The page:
Patricia Lorna Thomson
The teaching activity will be divided into two blocks of 2 hours each. First, the issue of academic writing on European education is addresses, looking at the challenges that doctoral students are called to face with in thinking, researching and writing on such a topic.
Doctoral education is becoming a less elite practice. More, and more diverse people, are now undertaking doctoral research. Policy makers see the doctorate as needing to change, directed not to the provision of singular scholars able to make individual contributions within single disciplines in their national contexts. Rather, they advocate doctoral education which produces multi-skilled and mobile researchers able to work in teams, across disciplines, often on projects directed to major international social challenges in support of “the knowledge society”. It is hardly surprising then that, across Europe, doctoral education and early career support has become more networked and also more similar.
The doctoral thesis is also changing rapidly, with digital, artefact, portfolio and papers dissertations becoming as accepted as the monograph. While national scholarly publications are still important, young researchers now also have to write for multiple audiences and publics, across multiple platforms and media. The general press for academic publication as part of the development of comparable international measures of research quality plays out in the increasing dominance of English language journals and genres of scholarly writing. The increasing insecurity of academic employment, coupled with the rapidly changing publishing landscape, means that most doctoral and early career researchers need considerable support in order to extend and communicate their doctoral and postdoctoral research.
I offer a view of academic writing that is both sociological and practical and that addresses these challenges. Doctoral and early career researchers need to understand the emerging scholarly topography, engage in critical debates about its further development and to position themselves within it. They also need to know the possibilities for and requirements of academic publication and the various ways in which academic writing can be approached. This lecture and discussion brings together researchers from a wide range of experience and cultural contexts, to examine the ways in which the discourses of academic publication can be mediated and appropriated at the same time as high quality publications are produced.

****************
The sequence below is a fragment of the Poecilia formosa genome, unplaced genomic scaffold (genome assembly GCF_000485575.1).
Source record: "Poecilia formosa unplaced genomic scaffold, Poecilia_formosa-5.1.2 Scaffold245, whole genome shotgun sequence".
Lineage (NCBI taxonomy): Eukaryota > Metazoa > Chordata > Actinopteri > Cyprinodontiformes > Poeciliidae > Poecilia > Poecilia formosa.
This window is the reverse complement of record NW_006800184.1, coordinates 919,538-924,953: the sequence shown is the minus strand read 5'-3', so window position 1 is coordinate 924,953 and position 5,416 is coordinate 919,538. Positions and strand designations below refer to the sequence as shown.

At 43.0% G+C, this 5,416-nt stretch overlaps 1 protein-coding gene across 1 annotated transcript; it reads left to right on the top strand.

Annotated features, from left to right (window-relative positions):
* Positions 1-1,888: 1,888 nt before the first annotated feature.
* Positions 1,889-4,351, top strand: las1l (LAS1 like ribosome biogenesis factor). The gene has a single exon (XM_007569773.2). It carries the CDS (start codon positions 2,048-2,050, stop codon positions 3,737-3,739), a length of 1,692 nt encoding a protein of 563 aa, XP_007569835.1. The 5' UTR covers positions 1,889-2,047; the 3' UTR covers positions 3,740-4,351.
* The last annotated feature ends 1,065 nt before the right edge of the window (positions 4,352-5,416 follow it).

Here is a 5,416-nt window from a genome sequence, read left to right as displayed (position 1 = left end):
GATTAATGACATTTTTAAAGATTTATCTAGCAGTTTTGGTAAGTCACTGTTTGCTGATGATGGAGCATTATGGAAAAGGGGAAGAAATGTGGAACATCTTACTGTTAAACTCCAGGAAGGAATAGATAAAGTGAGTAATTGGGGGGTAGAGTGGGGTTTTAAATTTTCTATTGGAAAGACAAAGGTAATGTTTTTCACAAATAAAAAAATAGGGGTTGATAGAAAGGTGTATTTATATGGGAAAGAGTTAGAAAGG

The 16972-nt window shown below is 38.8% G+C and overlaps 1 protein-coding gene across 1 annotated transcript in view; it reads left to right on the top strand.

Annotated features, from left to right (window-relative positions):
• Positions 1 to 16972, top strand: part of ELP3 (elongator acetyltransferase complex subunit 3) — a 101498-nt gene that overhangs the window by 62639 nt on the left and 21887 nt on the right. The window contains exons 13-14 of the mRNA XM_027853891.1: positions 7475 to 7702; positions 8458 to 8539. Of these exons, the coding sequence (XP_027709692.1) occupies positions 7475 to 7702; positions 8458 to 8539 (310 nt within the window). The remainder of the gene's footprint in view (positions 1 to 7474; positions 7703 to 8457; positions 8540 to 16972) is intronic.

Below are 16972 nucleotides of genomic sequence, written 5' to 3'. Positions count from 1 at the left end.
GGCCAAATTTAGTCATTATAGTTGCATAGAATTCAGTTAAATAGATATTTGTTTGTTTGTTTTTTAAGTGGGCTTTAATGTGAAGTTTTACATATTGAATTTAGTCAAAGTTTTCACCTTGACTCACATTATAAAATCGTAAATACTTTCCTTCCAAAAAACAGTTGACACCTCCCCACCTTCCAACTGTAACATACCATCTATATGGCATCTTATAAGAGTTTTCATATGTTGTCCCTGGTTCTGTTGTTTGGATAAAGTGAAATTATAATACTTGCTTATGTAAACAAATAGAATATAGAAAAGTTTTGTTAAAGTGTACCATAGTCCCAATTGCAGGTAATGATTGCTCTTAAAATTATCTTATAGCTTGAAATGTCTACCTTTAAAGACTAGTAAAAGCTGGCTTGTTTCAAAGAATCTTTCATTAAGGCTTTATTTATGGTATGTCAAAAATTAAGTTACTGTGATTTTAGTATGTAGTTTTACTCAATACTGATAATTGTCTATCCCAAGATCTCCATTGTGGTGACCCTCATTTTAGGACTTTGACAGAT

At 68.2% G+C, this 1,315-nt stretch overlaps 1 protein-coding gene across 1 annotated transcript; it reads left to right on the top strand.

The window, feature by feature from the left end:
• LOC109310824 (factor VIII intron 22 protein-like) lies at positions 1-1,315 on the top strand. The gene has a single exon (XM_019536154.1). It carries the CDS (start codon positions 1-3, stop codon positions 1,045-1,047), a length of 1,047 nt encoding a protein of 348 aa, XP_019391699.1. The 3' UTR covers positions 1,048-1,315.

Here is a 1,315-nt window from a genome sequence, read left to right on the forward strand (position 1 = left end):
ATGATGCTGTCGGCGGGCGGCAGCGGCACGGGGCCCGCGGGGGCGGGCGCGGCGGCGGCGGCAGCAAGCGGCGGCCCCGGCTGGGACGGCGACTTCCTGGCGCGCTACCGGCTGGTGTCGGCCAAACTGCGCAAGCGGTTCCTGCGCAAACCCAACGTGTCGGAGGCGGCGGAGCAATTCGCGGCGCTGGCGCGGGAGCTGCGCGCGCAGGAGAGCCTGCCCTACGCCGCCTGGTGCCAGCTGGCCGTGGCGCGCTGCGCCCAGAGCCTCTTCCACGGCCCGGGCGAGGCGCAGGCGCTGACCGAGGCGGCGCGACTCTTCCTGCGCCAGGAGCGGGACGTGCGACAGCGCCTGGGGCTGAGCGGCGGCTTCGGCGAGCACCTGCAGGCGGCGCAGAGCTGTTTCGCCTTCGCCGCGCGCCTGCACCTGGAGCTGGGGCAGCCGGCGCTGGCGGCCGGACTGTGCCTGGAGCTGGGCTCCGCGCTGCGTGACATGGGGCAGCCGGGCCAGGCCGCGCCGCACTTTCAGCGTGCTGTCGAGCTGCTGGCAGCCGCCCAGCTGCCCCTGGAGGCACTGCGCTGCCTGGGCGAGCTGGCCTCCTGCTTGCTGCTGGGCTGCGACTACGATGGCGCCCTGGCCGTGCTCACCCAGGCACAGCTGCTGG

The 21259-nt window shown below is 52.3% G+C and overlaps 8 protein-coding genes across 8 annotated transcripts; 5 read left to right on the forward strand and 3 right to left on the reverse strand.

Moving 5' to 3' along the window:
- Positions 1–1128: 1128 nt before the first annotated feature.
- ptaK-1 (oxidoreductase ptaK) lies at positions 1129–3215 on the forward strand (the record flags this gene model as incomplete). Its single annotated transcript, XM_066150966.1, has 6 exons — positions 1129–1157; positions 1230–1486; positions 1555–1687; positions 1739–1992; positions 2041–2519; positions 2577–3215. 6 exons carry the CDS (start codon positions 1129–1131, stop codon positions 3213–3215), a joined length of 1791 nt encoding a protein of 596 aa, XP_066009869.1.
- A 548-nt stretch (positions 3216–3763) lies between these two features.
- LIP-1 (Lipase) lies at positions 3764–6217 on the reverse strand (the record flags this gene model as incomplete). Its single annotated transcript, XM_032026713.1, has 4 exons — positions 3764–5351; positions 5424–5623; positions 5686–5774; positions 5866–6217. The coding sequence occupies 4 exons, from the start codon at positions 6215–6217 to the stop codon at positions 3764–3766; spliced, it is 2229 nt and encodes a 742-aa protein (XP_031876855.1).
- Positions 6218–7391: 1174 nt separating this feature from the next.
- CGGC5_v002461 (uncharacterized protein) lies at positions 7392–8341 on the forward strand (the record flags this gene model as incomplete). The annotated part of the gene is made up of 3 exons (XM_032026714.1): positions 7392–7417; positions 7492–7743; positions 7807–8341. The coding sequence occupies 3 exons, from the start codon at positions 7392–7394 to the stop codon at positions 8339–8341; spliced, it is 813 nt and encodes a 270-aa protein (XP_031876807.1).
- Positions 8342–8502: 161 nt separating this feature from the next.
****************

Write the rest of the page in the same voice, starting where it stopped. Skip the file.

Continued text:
The second 2 hours will be organised as a laboratory where SUSEES participants will be asked to present their reflections on the potential uses of the proposed theoretical resources in relation to their current research works (see Teaching Activity 8) and the lecturer will give feedback on this.
Key texts of the syllabus will be:
See blogs: patter on patthomson.net; doctoral writing SIG on doctoralwriting.wordpress.com; and explorations of style on explorationsofstyle.com
Curry, Mary Jane and Lillis, Theresa (2013) A scholar’s guide to getting published in English. Critical choices and practical strategies. New York: Multilingual Matters
Lillis, Theresa and Curry, Mary Jane (2010). Academic writing in a global context: The politics and practices of publishing in English. Abingdon: Routledge.
Thomson Pat and Kamler, Barbara (2013) Getting published. Writing for peer reviewed journals: Strategies for getting published. London: Routledge
Thomson, Pat and Kamler, Barbara ( 2016) Detox your writing. Strategies for doctoral researchers. London: Routledge
Emerging researchers are too rarely offered the opportunity to focus on the craft of writing; the written text is however the major means through which they will communicate their research and engage with other scholars and the wider public. This workshop goes beyond a tips and tricks approach or a technical emphasis – it uses a well-theorised pedagogy which allows participants to bring their own research and their own writing concerns together with real writing tasks. Students will be encouraged to discuss writing, to experience a range of diagnostic tools, and to experiment with different writing genres. Links to online and print resources which can be used in the future will be presented together with the opportunity for one to one tuition.